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The Gift of Fundraising Expertise Helps Columbia College Black Alumni Raise Money—And Leads to a Bequest

David F. A. Walker ’80CC

David F. A. Walker ’80CC worked in fundraising for 30 years and was still raising money for nonprofits after his retirement, but he did not have any charities in his will until he got a phone call from Columbia’s gift planning office.

“I knew why they were calling me,” David says with a laugh. “I was volunteering for Columbia, had made a few contributions, and even been to the (University) president’s house, but no one had ever asked me about putting Columbia in my will. That phone call got my attention.”

David quickly revised his will to add a percentage bequest to Columbia College. It is going to the general fund to be used for any purpose. “A bequest is the easiest thing to do, so that’s why I made my gift that way,” David says.

David said he previously had a very basic will that did not reflect all of his wishes, particularly regarding charity.

“I read all those stories about donors to Columbia and other charities, but I thought ‘What does that have to do with me? I’m not going anywhere,’ “ David says. “But when you think about it, whether you’re 50 or 80 you need to have a will. And no one’s going to learn by osmosis what your philanthropic intent is, so put those instructions in your will.”

Early skills lay the foundation for a career in giving

David grew up in Boston and attended the prestigious Roxbury Latin School, whose students typically go to Ivy League universities. David arrived in New York for a visit to Columbia on Columbus Day, one of the city’s largest celebrations at the time.

“The city was so alive, and I decided New York was the place for me,” David says. “I applied Early Decision and that’s how it all happened.”

He started out majoring in French and spent half of a semester in France but then decided psychology would be more practical. He had volunteered as a fundraiser and event planner in high school—organizing auctions of everything from cakes to house plants to help his school—so fittingly he worked in the Columbia Office of Alumni and Development for his last two years of college. After graduation he worked for a private prep school in New York.

“I met a teacher who said, ‘You belong on Wall Street with your organizational skills,’ “ David recalls. “He thought my skill set would be great for the Wall Street environment even though I didn’t believe it. He recommended me to a firm that needed someone to help organize an opening-night celebration for a Broadway play they had invested in. I went on to do marketing and investment activities.”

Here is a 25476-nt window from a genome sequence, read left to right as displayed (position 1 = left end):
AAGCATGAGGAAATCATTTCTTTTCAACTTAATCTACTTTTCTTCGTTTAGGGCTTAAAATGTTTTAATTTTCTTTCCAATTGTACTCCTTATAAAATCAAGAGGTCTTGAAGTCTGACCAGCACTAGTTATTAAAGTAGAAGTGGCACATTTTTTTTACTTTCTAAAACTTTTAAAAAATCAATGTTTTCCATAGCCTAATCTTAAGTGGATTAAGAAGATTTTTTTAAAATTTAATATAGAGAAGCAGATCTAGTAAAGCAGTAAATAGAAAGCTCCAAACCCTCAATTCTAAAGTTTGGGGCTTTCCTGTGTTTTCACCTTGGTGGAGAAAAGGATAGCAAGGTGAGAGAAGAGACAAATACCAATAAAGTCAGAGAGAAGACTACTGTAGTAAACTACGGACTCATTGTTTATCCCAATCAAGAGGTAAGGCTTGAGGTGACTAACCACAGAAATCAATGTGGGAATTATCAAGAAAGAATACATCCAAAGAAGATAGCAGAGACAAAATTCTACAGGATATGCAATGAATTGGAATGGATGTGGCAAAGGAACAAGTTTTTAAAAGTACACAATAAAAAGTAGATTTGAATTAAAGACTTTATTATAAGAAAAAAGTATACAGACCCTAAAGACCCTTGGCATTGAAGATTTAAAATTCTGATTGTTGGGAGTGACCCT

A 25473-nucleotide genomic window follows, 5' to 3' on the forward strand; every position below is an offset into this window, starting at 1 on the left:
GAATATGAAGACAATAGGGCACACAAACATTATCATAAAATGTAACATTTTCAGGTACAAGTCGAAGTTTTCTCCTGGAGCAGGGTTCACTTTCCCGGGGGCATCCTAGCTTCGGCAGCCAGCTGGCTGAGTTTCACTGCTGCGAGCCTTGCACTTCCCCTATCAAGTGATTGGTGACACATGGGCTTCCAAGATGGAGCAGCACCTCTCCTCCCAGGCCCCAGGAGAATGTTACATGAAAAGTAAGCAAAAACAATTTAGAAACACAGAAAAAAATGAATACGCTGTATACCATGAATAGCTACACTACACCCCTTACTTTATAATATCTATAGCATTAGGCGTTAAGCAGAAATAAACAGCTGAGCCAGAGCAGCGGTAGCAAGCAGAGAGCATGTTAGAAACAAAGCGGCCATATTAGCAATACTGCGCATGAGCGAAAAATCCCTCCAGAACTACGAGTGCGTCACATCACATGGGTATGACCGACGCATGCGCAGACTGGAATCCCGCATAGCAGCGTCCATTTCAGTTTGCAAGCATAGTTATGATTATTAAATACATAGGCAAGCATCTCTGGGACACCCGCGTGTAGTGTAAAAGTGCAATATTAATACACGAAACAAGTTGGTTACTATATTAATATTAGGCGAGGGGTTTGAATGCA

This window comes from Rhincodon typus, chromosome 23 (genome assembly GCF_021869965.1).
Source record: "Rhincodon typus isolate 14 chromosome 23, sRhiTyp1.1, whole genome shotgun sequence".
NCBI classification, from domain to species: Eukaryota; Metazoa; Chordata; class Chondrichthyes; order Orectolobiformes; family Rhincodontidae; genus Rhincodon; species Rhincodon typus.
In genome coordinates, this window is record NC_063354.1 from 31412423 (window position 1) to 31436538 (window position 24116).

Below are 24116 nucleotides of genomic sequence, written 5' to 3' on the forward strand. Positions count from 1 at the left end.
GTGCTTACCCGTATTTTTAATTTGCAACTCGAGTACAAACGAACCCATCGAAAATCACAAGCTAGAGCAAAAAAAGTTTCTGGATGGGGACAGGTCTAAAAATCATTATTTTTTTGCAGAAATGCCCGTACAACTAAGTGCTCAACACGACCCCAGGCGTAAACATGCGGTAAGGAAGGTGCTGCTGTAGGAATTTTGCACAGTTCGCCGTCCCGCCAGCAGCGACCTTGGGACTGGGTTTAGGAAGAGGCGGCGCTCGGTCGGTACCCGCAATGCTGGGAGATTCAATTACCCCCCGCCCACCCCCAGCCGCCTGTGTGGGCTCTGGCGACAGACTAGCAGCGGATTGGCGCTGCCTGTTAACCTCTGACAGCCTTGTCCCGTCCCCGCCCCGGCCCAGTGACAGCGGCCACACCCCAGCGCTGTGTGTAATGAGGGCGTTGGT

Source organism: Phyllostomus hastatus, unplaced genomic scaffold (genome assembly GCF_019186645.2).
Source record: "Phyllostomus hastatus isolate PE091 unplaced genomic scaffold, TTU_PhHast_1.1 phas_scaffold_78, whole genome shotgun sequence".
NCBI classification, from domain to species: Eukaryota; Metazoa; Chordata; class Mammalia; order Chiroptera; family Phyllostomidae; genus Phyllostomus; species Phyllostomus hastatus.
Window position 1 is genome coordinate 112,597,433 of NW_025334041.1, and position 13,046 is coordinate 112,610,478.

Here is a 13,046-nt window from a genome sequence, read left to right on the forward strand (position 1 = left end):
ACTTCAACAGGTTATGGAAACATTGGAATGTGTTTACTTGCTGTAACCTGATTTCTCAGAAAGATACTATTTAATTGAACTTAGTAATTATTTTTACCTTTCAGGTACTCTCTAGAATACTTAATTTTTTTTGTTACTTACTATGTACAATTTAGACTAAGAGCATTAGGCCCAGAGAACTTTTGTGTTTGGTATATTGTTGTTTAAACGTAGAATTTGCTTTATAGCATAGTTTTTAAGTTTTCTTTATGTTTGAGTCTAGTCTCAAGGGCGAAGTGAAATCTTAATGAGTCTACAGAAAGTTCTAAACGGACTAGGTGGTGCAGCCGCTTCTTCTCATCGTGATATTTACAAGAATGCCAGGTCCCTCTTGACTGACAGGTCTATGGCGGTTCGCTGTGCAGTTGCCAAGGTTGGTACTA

After several years with investment firms, David switched back to fundraising—working for MIT, Brooklyn College, Earth University in Costa Rica, Long Island Hospital, and the United Negro College Fund, from which he retired as national gift director. Or tried to retire, at least.

From retirement to full-time advisor and philanthropist

David’s storied career in the nonprofit space has meant organizations have been knocking on his door for years in the hopes that he might share a bit of his expertise.

One of those organizations is the Black Alumni Council of Columbia College, who had heard of David’s fundraising success while he was working at MIT.

“I started helping them raise money,” David says. “It was a wonderful exercise to take something small and grow it into something large.”

In addition to supporting the Black Alumni Council of Columbia College, David was asked to serve on the Columbia College Alumni Association board—on which he remained for several years.

“My volunteer work elevated my thinking about what I owed back and wanted to do for Columbia,” David says. “Columbia rose up the ladder of my philanthropic intent. I’m most passionate about ensuring underserved youth, whoever that happens to be, get a leg up on the educational ladder. Underserved Latinx, Native American, Asian, African American—let’s make sure that educational opportunities are possible for everyone.”

Now retired, David continues to receive inquiries for fundraising guidance.

“My newfound time was going to be spent traveling and going to cooking school,” David says. “I don’t advertise my expertise or have a Web site, but the phone never stops ringing. There is a tremendous need for guidance in the nonprofit space. Charities continue to call and ask for help—and I have the time, so I support where I can.”

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